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Book Review - The Coaching Manual by Julie Starr

Posted 1498 Days Ago in: Book Reviews

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The Coaching Manual The Definitive Guide to the Process, Principles and Skills of Personal Coaching

The Coaching Manual – The Definitive Guide to the Process, Principles and Skills of Personal Coaching

As a recent acquisition, this book has not yet entered the shadowy depths of my bookshelf. It has become a constant companion and trusted friend. At risk of appearing over-keen, I feel well able to justify my enthusiasm for this comprehensive and navigable text.

I thank my assessor for her recommendation when I sought a practical guide to using intuition as a key coaching skill – an area for development highlighted by my final practical assessment.

I fit into the category of learner coach who has reached the stage of conscious competence. I have occasional ‘whoopeedoo’ and ‘va va voom’ moments when I deliver a great coaching session to the very best of my ability. My ambition now is to increase the frequency and consistency of those moments.

The 3rd edition of The Coaching Manual was published in 2010 and is, in my view, a must read for personal coaches, whether new to coaching or long experienced.

The book is, as its title suggests, a manual covering all the essentials of coaching (and much more besides). It integrates well with the GROW model. Its format is highly accessible with each chapter containing checklists, toolkit elements, figurative process overviews, illustrative coaching dialogues and ‘Try it yourself’ exercises and questions.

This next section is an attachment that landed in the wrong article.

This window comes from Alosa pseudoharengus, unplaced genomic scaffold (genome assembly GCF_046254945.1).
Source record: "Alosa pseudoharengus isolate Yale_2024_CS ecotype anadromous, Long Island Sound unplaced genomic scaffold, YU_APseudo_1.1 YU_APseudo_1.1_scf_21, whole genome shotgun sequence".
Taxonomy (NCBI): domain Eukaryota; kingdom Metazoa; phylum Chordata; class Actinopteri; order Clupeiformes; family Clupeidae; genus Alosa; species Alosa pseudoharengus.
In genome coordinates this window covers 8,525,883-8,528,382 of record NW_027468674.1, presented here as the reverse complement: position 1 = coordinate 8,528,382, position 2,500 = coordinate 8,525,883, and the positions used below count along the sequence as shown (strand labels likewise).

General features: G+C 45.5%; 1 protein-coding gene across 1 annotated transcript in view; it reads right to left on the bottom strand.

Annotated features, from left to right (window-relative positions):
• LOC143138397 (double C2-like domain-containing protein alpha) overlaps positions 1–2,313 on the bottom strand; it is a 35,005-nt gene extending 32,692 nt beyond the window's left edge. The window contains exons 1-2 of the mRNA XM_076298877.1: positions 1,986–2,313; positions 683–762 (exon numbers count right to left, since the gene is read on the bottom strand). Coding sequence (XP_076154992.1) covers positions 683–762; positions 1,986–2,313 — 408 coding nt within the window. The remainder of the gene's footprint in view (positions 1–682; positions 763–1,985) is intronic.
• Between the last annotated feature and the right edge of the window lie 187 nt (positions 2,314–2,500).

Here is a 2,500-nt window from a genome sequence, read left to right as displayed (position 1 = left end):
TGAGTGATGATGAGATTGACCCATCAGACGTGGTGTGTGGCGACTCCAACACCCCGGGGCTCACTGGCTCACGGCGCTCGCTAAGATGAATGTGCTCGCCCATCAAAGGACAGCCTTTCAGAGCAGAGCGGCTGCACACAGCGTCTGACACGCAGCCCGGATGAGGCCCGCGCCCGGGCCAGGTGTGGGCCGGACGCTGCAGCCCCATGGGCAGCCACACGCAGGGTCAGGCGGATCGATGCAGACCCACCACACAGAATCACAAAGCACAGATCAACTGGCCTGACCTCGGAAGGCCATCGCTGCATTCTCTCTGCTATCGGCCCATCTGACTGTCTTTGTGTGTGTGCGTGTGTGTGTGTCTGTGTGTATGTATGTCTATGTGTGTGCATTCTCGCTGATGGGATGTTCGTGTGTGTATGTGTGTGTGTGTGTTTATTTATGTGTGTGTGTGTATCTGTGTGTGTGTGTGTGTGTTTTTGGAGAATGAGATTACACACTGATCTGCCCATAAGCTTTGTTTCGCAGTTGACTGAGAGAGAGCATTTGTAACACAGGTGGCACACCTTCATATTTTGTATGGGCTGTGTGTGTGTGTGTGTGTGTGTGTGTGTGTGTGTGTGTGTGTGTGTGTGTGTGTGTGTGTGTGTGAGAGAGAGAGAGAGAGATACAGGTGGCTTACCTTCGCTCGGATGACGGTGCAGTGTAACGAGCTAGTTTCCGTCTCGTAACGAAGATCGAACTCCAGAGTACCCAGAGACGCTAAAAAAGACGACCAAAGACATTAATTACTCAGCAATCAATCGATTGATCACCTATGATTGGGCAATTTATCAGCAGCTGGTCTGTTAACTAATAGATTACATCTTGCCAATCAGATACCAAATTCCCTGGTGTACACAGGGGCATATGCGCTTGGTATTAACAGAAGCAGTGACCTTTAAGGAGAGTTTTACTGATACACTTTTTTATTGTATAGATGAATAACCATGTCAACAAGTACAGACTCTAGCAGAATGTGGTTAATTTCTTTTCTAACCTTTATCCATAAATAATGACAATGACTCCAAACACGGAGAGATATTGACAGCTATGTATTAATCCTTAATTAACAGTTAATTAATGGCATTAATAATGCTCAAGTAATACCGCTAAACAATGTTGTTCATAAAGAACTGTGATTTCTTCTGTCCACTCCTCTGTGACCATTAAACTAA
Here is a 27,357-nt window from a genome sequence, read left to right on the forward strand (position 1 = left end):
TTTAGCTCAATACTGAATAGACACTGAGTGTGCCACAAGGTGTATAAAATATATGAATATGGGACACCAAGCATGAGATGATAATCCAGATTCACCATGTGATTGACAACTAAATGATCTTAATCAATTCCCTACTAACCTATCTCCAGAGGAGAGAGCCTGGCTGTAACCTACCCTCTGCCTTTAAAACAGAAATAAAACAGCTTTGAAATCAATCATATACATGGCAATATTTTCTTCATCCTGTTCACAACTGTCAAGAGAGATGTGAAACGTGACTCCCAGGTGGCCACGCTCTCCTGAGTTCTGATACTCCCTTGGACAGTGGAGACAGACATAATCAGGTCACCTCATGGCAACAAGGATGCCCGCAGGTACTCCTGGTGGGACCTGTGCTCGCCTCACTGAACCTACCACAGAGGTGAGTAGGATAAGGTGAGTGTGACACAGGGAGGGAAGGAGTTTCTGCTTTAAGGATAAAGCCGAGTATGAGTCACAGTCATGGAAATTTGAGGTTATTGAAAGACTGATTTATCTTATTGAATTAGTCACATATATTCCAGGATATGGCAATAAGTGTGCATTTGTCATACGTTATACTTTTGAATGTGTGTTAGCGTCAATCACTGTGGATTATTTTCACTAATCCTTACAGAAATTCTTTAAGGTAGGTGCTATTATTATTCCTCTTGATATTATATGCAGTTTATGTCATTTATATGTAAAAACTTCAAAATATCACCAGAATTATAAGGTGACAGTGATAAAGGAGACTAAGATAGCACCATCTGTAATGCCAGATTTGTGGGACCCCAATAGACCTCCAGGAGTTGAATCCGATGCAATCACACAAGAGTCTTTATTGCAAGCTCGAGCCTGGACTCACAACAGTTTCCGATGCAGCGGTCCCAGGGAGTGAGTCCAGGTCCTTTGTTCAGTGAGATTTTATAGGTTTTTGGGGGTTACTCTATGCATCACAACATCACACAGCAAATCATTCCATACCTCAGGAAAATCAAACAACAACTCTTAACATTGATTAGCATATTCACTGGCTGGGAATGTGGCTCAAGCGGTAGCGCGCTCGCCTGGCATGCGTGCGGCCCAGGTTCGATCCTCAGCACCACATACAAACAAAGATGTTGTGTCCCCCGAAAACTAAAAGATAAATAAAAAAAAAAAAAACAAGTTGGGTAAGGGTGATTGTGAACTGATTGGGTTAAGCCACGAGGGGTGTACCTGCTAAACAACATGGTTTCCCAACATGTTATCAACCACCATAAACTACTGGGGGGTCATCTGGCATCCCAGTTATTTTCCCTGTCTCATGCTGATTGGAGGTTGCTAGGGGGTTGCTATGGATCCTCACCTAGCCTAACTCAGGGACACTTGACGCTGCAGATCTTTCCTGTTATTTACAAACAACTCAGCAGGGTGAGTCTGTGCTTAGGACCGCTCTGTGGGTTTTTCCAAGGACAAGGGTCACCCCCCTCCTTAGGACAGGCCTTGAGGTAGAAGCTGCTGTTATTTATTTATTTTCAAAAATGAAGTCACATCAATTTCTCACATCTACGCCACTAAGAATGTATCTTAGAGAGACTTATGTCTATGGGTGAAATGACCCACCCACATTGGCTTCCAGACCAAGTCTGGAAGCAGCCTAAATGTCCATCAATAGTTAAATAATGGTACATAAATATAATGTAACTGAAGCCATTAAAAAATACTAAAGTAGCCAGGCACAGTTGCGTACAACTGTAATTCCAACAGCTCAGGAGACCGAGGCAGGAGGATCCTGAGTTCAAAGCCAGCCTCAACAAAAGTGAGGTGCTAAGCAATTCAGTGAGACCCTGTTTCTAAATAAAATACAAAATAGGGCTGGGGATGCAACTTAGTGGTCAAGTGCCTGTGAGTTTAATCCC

Summaries are standard throughout the chapters and the sample coaching conversations are interspersed with explanations and insights that are very transferable to practice. For me, this manual delivers as close to an interactive workshop as it is possible for written text to deliver.

With its high readability factor, the book can be digested in a couple of sittings and its format will likely encourage you to keep dipping in and out. Chapters are clearly defined and logical in their sequence. Intuition is covered within Chapter 4, Fundamental skills of coaching, where Julie Starr describes it as ‘an ability we all have, and one we can develop into a skill. For a coach, it becomes something they rely upon, to help shape and guide a coaching conversation.’… ‘Intuition is simply an access to our brain’s potential to provide guidance and information free from the confines of our limited conscious mind’.

She also includes the pitfalls of intuition and, in so doing, models a characteristic of the book that is praise worthy – it provides a balanced perspective using straight-talking prose. Chapter 5 is totally dedicated to Barriers to coaching.

As a collector of powerful and purposeful questions, I have marked several pages in Chapter 4 and regard Chapter 6, Coaching conversations: the coaching path as a treasure-trove. Combine these with the drive to ‘Get specific! What, where, when, with whom?’ in Chapter 7 and the fit with GROW becomes palpable.

Promoting the need to sharpen goals, Julie Starr uses ‘I want more energy’ as one example of a goal that is too vague. She suggests coaching questions that get to the specifics:

- When do you want more energy specifically?

- Is there some activity or time you’d specifically like more energy for?

- How much more energy?

- With whom?

- When?

- Where?

- Which situations do you want more energy in?

This is but one of several sets of questions presented within this chapter that moves through, in detail, the structure and process of coaching.

My chosen extracts may not do justice to the book. If you haven’t read it, please consider adding it to your bookshelf within easy reach of your armchair or desk.

Reviewed by Dawn Clissett

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